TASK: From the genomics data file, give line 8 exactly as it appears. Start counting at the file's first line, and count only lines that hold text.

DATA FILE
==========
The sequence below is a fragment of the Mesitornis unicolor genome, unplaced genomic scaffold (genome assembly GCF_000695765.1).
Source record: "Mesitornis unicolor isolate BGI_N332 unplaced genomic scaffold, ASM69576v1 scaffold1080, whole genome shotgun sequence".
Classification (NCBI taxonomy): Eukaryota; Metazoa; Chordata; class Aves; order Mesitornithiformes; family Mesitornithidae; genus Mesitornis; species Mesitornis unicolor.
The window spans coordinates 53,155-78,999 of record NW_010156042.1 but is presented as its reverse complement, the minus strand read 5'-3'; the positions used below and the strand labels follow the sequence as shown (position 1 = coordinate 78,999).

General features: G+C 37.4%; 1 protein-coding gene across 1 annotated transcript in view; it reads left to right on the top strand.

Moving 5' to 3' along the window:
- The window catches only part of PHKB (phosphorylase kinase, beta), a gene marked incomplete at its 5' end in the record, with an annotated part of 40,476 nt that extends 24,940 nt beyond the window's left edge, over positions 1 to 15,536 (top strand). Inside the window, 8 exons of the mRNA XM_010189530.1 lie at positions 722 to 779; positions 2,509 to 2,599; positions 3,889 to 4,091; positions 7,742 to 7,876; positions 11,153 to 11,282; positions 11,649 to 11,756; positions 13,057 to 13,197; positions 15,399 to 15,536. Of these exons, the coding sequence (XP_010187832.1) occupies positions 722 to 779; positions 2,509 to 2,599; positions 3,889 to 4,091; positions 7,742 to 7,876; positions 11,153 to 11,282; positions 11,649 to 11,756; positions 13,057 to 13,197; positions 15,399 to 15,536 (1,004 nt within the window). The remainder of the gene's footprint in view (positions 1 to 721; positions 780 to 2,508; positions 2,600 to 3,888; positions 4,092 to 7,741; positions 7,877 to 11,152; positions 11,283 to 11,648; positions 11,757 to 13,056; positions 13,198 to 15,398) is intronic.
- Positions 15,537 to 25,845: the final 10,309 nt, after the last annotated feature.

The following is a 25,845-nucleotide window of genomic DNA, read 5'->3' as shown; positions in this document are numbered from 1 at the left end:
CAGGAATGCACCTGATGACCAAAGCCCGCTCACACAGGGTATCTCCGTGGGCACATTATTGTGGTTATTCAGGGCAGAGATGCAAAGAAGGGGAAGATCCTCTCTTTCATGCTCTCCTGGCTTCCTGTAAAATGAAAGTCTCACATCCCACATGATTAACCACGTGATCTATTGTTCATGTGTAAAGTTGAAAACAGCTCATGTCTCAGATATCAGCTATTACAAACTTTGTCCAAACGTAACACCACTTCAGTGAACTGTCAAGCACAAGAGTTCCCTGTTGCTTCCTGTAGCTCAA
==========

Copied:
- Positions 15,537 to 25,845: the final 10,309 nt, after the last annotated feature.